Asking how Indiana University uses its video walls is a bit like asking how the institution uses its buildings. The answer, in both instances is, “For everything.”
The Big Ten institution installed its first video wall — a collection of large, high-resolution displays connected to create the appearance of one enormous screen — in 2004. Five years later, the IT shop created an original design for what the university dubbed the IQ-Wall, each of which is run by a Dell workstation. The largest of these, at the Informatics and Communications Technology Complex on IU’s Indianapolis campus, features 66 million pixels of resolution.
Today, Indiana University continues to add IQ-Walls, using Planar displays for the most recent installations. At last count, 16 IQ-Walls were up and running, with four more set to come online soon.
“They’re all over our campuses,” says Chris Eller, principal project analyst at University IT Services’ Advanced Visualization Lab. “We have them everywhere, from specialized research labs to operations centers to classrooms, all the way up to fully public library lobbies and public atriums. You could walk into some of these buildings when they’re open and log in, and you could be using one.”
Falling costs encourage institutions to adopt video walls and digital signage, says Vern Freedlander, president of Toronto-based IT consulting firm Grace Street Media.
Much of the draw, he says, is the eye-catching nature of the walls, which can broadcast high-definition, 24-foot-high (or even taller) marketing messages that are virtually impossible to ignore.
The walls can serve multiple purposes, he says: branding campaigns, campus news and event calendars, wayfinding, advertising and emergency notification systems.
“The nature of a video wall is a dramatic presentation to get people’s attention very quickly,” Freedlander says. “However, in a well-planned digital signage rollout, you want that video wall to perform a variety of other communications tasks.”
Video Walls Display Unlimited Potential
At Irvine Valley College, a community college in California, officials installed a square, nine-panel video wall from NEC in the common area of a new engineering building. Each screen is 46 inches wide, and the entire system is powered by a Lenovo ThinkCenter M710 and a content management solution from Four Winds Interactive.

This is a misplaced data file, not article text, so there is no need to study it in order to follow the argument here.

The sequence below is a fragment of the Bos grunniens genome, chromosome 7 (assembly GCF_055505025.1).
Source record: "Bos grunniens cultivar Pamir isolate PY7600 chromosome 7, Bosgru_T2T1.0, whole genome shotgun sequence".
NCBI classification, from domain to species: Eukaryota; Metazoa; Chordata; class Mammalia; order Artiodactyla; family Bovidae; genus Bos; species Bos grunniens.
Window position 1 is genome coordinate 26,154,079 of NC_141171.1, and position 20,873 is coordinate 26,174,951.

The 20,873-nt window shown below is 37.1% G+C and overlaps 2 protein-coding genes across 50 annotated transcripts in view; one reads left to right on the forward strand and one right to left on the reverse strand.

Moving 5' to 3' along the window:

The building opened recently, and the video wall was used for presentations at the grand opening ceremony. When the wall is idle, the college uses it to display information about the energy performance of the building, which is equipped with an array of solar panels.
To give the building flexibility for the future, Irvine Valley College also incorporated digital signage throughout, says Director of Technology Services Bruce Hagan.
“I wanted digital wayfinding and signage,” he says. “The set of classrooms that are in there today might not be the same set of classrooms that are there in five years. When I saw that this building was going to have an events space, I thought, ‘Where am I going to put a screen and a projector for events?’ The only thing I could figure out was a large video array.”
While Hagan says the video wall is first and foremost a marketing play, he’s also curious to see what types of use cases students, faculty and staff come up with on their own. “This was a test bed for me, to see whether this concept will work,” he says. “It’s all about driving people to do things creatively on that screen.”
Make Signage Accessible for Students as well as Teachers
Indiana University had a similar reason for placing video walls around its several campuses: to democratize the technology by giving not only faculty but also students and other users the ability to display content in a way that commands attention.
“We wanted to lower the barrier to entry,” says Eller. “We wanted to make it easier to see — and to do — visualization.”
Video walls can bring scientific software to life, with vibrant colors and a large number of pixels that let viewers see both tiny details and broader context at once. For example, someone could use a video wall to display mapping software.